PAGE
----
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Eric Mueller and Corissa D. v. April K. Auker

March 29, 2011

ERIC MUELLER AND CORISSA D. MUELLER, HUSBAND AND WIFE, INDIVIDUALLY, AND ON BEHALF OF
TAIGE L. MUELLER, A MINOR, AND ON BEHALF OF THEMSELVES AND THOSE SIMILARLY SITUATED,
PLAINTIFF,
v.
APRIL K. AUKER, KIMBERLY A. OSADCHUK, JANET A. FLETCHER, BARBARA HARMON, LINDA RODENBAUGH, THE CITY OF BOISE, DALE ROGERS, TED SNYDER, TIM GREEN, RICHARD K. MACDONALD, AND ST. LUKE'S REGIONAL MEDICAL CENTER, DEFENDANTS.



The opinion of the court was delivered by: Honorable B. Lynn Winmill Chief U. S. District Judge

MEMORANDUM DECISION AND ORDER

INTRODUCTION

The Court has before it a motion for new trial. The motion is fully briefed and at issue. For the reasons explained below, the Court will deny the motion. The Court will not repeat the facts of this case, which have been set forth in detail in prior opinions.

STANDARD OF REVIEW

While Rule 59 does not specify the grounds on which a new trial may be based, the Circuit has held that a new trial is warranted under Rule 59(a) only if the verdict is against the clear weight of the evidence, is based on false evidence, or to prevent a miscarriage of justice. Shimko v. Guenther,505 F.3d 987 (9th Cir. 2007). In resolving the motion, the Court can weigh the evidence and assess the credibility of witnesses. Id.

An error in instructing the jury in a civil case requires reversal unless the error is more probably than not harmless. Dang v. Cross, 422 F.3d 800, 811 (9th Cir.2005). The Court must presume prejudice where civil trial error is concerned and the burden shifts to the opposing party to demonstrate that it is more probable than not that the jury would have reached the same verdict had it been properly instructed. Id.

With regard to evidentiary challenges, "a party must demonstrate that the allegedly erroneous evidentiary ruling more probably than not was the cause of the result reached." Elsayed Mukhtar v. California State University, Hayward, 299 F.3d 1053, 1066 (9th Cir. 2002).

Introduction to Challenge to Dr. Rosen's opinions

The Muellers argue that the Court improperly allowed Dr. Peter Rosen to testify as an expert for defendant Dr. Macdonald. Dr. Rosen offered opinions that

(1) Taige Mueller had a serious bacterial infection, (2) that Dr. Macdonald's risk assessment that Taige had a 5% chance of suffering death if not treated was "a pretty good guess," see Transcript (June 21, 2010) at p. 93, and (3) that "Dr. Macdonald saved her life." Id. at 155. The Court will review each opinion after setting forth the issue under consideration and Dr. Rosen's qualifications to address that issue.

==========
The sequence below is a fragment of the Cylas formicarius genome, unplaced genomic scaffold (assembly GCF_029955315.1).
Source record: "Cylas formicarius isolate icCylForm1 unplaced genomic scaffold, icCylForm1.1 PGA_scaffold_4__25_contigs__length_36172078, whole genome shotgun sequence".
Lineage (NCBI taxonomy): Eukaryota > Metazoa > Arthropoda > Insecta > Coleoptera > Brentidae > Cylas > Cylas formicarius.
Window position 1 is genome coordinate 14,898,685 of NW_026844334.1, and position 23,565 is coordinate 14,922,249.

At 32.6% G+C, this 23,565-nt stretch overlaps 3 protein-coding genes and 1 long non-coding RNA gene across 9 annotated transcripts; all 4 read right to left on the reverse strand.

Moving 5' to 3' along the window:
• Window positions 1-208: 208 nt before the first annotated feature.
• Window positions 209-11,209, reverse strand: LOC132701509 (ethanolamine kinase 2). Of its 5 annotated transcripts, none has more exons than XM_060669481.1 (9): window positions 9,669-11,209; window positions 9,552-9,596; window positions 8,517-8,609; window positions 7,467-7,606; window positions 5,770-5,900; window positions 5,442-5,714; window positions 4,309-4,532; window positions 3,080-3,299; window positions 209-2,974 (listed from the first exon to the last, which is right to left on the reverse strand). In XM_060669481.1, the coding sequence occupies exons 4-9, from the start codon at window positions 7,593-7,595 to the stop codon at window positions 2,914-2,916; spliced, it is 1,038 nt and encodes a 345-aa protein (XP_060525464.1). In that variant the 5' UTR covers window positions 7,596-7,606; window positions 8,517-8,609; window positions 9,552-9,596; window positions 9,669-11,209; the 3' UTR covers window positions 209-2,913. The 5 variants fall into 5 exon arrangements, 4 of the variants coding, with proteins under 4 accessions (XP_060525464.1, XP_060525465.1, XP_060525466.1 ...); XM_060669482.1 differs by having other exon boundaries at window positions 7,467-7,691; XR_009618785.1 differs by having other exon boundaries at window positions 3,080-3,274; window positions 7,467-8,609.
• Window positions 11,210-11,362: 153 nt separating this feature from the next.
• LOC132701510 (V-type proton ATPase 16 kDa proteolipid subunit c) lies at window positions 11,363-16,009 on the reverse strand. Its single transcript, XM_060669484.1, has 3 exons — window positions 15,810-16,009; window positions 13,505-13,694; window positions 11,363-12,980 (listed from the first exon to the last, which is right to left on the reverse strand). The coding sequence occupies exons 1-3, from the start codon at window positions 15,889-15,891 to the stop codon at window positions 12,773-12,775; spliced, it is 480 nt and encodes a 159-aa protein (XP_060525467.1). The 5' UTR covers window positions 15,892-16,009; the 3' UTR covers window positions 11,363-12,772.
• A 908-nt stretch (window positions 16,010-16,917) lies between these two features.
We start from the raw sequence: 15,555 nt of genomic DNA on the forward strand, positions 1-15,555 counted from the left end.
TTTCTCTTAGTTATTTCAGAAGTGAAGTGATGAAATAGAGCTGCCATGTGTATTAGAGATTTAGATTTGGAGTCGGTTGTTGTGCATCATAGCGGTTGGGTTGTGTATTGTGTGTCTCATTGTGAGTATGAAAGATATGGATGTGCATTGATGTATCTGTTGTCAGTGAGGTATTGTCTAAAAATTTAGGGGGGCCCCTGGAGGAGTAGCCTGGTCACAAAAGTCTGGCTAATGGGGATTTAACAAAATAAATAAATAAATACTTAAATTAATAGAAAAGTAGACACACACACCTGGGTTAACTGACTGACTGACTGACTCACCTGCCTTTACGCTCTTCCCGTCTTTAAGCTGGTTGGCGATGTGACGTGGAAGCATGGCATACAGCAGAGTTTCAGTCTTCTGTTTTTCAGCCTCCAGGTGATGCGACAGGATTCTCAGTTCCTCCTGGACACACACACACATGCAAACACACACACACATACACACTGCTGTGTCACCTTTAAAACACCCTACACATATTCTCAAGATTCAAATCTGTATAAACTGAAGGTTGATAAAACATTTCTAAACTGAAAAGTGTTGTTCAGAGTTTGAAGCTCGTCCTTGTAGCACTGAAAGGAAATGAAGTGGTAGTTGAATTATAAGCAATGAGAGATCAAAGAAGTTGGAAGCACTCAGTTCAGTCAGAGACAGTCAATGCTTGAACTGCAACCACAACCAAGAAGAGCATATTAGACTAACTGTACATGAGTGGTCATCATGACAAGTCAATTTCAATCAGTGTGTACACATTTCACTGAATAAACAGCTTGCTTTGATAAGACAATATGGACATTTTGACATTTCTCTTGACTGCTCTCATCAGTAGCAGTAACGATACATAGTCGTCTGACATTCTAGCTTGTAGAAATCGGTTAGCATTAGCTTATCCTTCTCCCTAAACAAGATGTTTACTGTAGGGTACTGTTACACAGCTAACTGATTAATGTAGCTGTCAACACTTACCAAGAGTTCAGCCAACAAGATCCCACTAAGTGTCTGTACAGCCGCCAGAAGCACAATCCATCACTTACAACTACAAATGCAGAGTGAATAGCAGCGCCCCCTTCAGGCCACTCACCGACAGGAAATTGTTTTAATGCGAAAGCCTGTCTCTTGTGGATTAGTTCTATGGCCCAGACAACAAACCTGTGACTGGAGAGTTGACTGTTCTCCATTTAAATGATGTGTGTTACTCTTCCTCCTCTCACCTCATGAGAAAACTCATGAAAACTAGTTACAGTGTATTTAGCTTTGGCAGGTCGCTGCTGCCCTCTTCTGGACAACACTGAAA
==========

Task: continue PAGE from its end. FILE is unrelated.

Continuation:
Issue Addressed by Dr. Rosen

The sole issue regarding defendant Dr. Macdonald was whether he falsely exaggerated the risk to Taige Mueller in order to deprive the Muellers of their parental rights. Based on Taige's symptoms, Dr. Macdonald made a differential diagnosis -- that is, he compiled a list of Taige's potential problems with the worst problems at the top of the list. At the top of his list was a serious bacterial infection that could be lethal, like meningitis or sepsis. See Transcript (June 15, 2010) at p. 34-35. Dr. Macdonald told the police officers that about 5% of infants with a serious bacterial infection would die without treatment. The Muellers'expert, Dr. Shapiro, testified that numerous medical studies peg the percentage at less than 1%, rendering Dr. Macdonald's 5% figure "[g]rossly inaccurate," see Transcript (June 15, 2010) at p. 197, 208. The literature was so uniform on this point, Dr. Shapiro testified, that no physician familiar with the literature would believe as true a risk assessment of 5%. Id. at 198, 212. Qualifications of Dr. Rosen

Dr. Rosen is a board certified emergency room physician who has been practicing emergency medicine for over forty years. He was Director of Emergency Medicine at the University of Chicago where he established the third emergency medicine residency in the country at the time. Id. at p. 48. In later years he started emergency medicine residency programs at Denver General Hospital and the University of California at San Diego. Id. at p. 50. In addition to his experience in emergency medicine, he had "a fairly extensive experience in internal medicine and pediatrics as well as in general surgery." Id. at p. 52. This included experience in evaluating and treating newborn infants in emergency rooms. Id. at p. 62. He has written a number of textbooks on pediatric medicine, id. at p. 58-59, and currently teaches emergency medicine at Harvard Medical School and the University of Arizona School of Medicine. Id. at p. 55.

Dr. Rosen's Opinions

Taige was five weeks old when she was brought into the emergency room with a fever. Dr. Rosen testified that "in that age child, fever is very rare." Id. at pp. 70-71. He testified that "[j]ust from the fever alone, I'm concerned that the child has a serious infection." Id. at p. 70. It was also significant to him that Taige was lethargic and not feeding normally. Id. at pp. 72-73. He noted that the infection is not easily diagnosed as viral or bacterial, but it's well known that viral infections are frequently superseded by bacterial infections. What starts as a viral infection interferes with the child's normal defenses, and then there is an overgrowth of bacteria.

And what started as a viral disease becomes a bacterial disease.

Id. at p. 74. He concluded that Taige "certainly behaved as if" she had a serious bacterial infection. Id. at p. 83. This opinion appeared to be based on (1) Taige's fever, (2) her not feeding normally, (3) her lethargy, and (4) the ...


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